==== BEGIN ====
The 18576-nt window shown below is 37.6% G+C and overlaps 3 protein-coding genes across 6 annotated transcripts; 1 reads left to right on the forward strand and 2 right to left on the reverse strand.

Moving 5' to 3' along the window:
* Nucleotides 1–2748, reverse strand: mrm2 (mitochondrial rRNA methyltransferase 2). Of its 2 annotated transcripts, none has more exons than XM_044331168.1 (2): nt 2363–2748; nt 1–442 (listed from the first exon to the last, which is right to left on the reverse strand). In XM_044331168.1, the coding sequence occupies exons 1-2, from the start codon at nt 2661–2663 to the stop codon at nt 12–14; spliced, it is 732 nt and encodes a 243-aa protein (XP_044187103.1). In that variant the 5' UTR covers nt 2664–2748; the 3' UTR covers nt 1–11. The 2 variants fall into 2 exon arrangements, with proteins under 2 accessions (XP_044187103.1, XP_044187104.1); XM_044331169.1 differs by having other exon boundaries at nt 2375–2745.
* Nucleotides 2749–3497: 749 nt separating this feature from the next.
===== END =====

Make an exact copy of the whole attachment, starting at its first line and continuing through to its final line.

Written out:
The 18576-nt window shown below is 37.6% G+C and overlaps 3 protein-coding genes across 6 annotated transcripts; 1 reads left to right on the forward strand and 2 right to left on the reverse strand.

Moving 5' to 3' along the window:
* Nucleotides 1–2748, reverse strand: mrm2 (mitochondrial rRNA methyltransferase 2). Of its 2 annotated transcripts, none has more exons than XM_044331168.1 (2): nt 2363–2748; nt 1–442 (listed from the first exon to the last, which is right to left on the reverse strand). In XM_044331168.1, the coding sequence occupies exons 1-2, from the start codon at nt 2661–2663 to the stop codon at nt 12–14; spliced, it is 732 nt and encodes a 243-aa protein (XP_044187103.1). In that variant the 5' UTR covers nt 2664–2748; the 3' UTR covers nt 1–11. The 2 variants fall into 2 exon arrangements, with proteins under 2 accessions (XP_044187103.1, XP_044187104.1); XM_044331169.1 differs by having other exon boundaries at nt 2375–2745.
* Nucleotides 2749–3497: 749 nt separating this feature from the next.